High Note.

And so the holiday-shortened week comes to a close and it delivered everything that could have been reasonably expected of it.

We got the supply deluge from Treasury and that was digested with varying degrees of alacrity depending on the auction and depending on which internal you wanted to zero in on. All in all, it went ok.

The Fed minutes came and went and that delivered more fireworks than some folks were probably expecting. A dovish knee-jerk gave way to the ‘real’ization (get it?) that the still-tenuous outlook for inflation doesn’t trump the Fed’s desire to capitalize off the robust (in the post-crisis sense of the term) economic backdrop to squeeze in as many hikes as possible in order to replenish their counter-cyclical ammo ahead of the next downturn. All eyes now turn to March.


Real rates and stocks (lhs is inverted, but Jesus, I hope you would realize that without me saying it):


Any questions?

Nominally speaking:


This week was also defined by stocks’ inability to sustain an intraday rally with gains fading into the close amid waning risk appetite tied to jitters about inflation or, more to the point, jitters about the extent to which the Fed will be predisposed to hiking aggressively in an effort to head off an expected uptick in inflation catalyzed by Trump’s misguided decision to pile fiscal stimulus atop an economy operating at full employment.

That curse was snapped on Friday as Wall Street stormed ahead in the final hour to close the week on a high note:


Overall, stocks were up for the second straight week:


Speaking of Trump, he followed up on his weekend tweet storm with a series of comically ridiculous “suggestions” for how to go about preventing mass shootings. Basically, we’re now going to have Mr. Dirty Harry teaching social studies.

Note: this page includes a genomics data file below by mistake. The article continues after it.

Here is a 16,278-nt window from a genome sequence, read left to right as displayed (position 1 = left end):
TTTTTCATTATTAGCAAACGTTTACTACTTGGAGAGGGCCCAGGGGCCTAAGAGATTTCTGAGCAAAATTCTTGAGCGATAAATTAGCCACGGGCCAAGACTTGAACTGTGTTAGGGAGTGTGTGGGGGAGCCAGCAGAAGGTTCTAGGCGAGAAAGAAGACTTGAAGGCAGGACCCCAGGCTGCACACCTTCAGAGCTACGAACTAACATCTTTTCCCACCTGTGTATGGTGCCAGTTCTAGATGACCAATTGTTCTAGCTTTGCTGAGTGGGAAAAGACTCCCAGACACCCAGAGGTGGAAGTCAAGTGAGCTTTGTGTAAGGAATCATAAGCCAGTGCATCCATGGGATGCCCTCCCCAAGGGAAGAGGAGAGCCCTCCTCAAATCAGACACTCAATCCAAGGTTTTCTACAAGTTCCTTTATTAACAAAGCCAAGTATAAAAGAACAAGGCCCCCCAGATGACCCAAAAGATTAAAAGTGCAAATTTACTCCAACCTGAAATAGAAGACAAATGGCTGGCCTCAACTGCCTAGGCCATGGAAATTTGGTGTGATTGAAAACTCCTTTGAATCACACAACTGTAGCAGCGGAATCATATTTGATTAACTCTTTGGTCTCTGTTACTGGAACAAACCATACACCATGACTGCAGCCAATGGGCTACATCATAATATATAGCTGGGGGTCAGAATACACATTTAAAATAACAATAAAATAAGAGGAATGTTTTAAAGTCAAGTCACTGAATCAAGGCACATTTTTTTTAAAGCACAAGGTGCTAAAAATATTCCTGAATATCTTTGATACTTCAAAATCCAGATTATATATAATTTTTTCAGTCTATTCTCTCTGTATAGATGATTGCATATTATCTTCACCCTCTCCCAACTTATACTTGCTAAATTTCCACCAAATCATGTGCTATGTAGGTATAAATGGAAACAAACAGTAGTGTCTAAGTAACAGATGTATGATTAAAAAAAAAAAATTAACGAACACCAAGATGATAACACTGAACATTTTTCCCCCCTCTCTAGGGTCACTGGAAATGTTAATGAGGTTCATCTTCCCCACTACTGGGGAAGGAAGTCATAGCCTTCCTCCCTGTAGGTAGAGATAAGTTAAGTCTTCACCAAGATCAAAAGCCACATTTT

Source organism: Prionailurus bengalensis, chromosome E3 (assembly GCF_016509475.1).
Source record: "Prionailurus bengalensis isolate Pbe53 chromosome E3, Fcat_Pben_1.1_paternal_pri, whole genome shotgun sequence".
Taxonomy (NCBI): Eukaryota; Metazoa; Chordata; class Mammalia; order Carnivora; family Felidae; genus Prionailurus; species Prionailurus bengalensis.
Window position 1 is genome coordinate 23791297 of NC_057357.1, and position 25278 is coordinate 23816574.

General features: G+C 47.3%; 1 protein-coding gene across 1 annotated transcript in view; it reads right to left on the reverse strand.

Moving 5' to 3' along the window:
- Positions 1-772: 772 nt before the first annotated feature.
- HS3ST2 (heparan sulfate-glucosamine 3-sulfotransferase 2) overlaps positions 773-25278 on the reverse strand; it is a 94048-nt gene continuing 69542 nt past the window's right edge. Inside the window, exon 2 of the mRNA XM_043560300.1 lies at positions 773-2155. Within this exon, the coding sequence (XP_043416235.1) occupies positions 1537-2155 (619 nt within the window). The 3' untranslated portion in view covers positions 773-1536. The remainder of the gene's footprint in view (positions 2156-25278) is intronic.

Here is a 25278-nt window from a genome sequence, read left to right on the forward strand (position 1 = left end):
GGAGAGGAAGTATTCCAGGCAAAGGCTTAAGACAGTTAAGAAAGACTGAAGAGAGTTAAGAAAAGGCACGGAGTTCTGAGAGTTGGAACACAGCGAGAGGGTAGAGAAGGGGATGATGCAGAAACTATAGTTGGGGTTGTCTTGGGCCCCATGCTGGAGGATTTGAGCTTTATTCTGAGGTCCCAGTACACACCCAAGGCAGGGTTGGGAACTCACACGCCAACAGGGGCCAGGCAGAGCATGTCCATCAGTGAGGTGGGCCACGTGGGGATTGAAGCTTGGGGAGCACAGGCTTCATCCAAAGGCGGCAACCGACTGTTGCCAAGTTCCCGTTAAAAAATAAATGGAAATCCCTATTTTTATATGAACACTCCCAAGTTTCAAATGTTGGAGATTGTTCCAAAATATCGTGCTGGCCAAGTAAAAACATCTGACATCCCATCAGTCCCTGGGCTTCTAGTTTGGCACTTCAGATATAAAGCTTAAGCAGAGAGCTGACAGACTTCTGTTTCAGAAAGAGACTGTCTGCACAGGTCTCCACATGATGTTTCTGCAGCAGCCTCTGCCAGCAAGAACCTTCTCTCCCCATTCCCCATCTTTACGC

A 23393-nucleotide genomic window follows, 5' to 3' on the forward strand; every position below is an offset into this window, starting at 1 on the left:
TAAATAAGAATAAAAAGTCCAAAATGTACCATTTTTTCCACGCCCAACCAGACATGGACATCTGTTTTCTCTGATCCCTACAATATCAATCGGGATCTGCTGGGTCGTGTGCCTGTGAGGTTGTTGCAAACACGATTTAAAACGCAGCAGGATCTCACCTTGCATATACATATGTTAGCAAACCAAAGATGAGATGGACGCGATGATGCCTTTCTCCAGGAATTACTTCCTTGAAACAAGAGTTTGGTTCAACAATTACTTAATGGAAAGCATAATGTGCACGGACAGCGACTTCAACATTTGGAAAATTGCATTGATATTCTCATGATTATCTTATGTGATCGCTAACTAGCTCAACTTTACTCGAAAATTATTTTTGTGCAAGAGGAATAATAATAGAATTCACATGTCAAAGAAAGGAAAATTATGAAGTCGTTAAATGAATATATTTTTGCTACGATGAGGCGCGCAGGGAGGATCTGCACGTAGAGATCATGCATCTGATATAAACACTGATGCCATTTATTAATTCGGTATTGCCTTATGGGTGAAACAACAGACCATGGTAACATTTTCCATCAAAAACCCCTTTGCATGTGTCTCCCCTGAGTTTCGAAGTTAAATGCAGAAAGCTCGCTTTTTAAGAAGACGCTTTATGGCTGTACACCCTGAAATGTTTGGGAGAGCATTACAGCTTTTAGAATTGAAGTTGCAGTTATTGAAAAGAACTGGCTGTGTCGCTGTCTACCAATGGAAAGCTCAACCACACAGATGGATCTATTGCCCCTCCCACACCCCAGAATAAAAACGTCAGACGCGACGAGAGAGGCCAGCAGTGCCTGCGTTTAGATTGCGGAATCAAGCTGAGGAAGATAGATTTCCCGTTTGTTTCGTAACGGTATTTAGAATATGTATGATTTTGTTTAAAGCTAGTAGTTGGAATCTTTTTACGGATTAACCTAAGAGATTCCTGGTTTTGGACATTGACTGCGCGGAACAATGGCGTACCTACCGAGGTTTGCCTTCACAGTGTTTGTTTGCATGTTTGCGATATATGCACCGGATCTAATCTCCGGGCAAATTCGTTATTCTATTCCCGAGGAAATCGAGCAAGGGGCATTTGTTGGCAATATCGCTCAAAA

We also got the ECB minutes this week and the market took that generally in stride, probably thanks to what certainly seemed like a dovish lean.

The dollar rose on the week amid a cacophony of debate about exactly what’s going on with the greenback which is caught between reckless fiscal policy and an administration that wants to talk the currency lower on the one hand and rising yields/ a hawkish Fed on the other. Basically, no one seems to know what’s next:


You’ll want to keep watching HY. The ETFs have seen a veritable exodus of late as investors looked like they were going where the liquidity is (i.e. ETFs and CDS indices) to express their view on the space in the wake of this month’s turmoil. In light of that, it’s probably worth watching CDX and Xover versus the VIX and the VStoxx:



€ credit still has a powerful technical behind it as CSPP flows ultimately trickle down to speculative grade, not in the form of actual ECB purchases but rather as the crowding out effect drives private investors down the quality ladder.

Notably, HYG was lower for the week, coming off its best week since early 2016, suggesting that while it weathered the outflows reasonably well, we’re not completely out of the woods yet. Obviously the economic backdrop is still solid and the default environment still benign, so “yes”, there is still a bull case for high yield.

Oil was up for a second week as bullish inventory data conspired with a production halt at El-Feel to buoy prices into the end of the week. Here’s the bigger picture:


China was back from the Lunar New Year holiday and mainland shares rallied hard on Thursday and shook off the Anbang headline on Friday to close the week on a positive note. Going back to before the holiday, the SHCOMP has risen for five straight sessions:


In Hong Kong, the Hang Seng rose for a second week. You’ll recall that the index (one of this year’s big winners headed into the correction), logged its worst week since the crisis earlier this month:


Finally, for your moment of zen, here is Donald Trump explaining how Democrats are “always fighting for the criminal aliens”…


2 thoughts on “High Note.

  1. H, great post. Thank you.

    Re: “Any questions?” Yes – just one: I wonder who keeps propping up this market and keeping it from descending into an ugly mess?

    Perhaps the ‘Plunge Prevention’ team (read: Working Group on Bubble Inflation)?

    Just a working theory…

    • Reuters noted for today: “Volume on U.S. exchanges was 6.05 billion shares, well below the 8.38 billion average over the last 20 trading days.”

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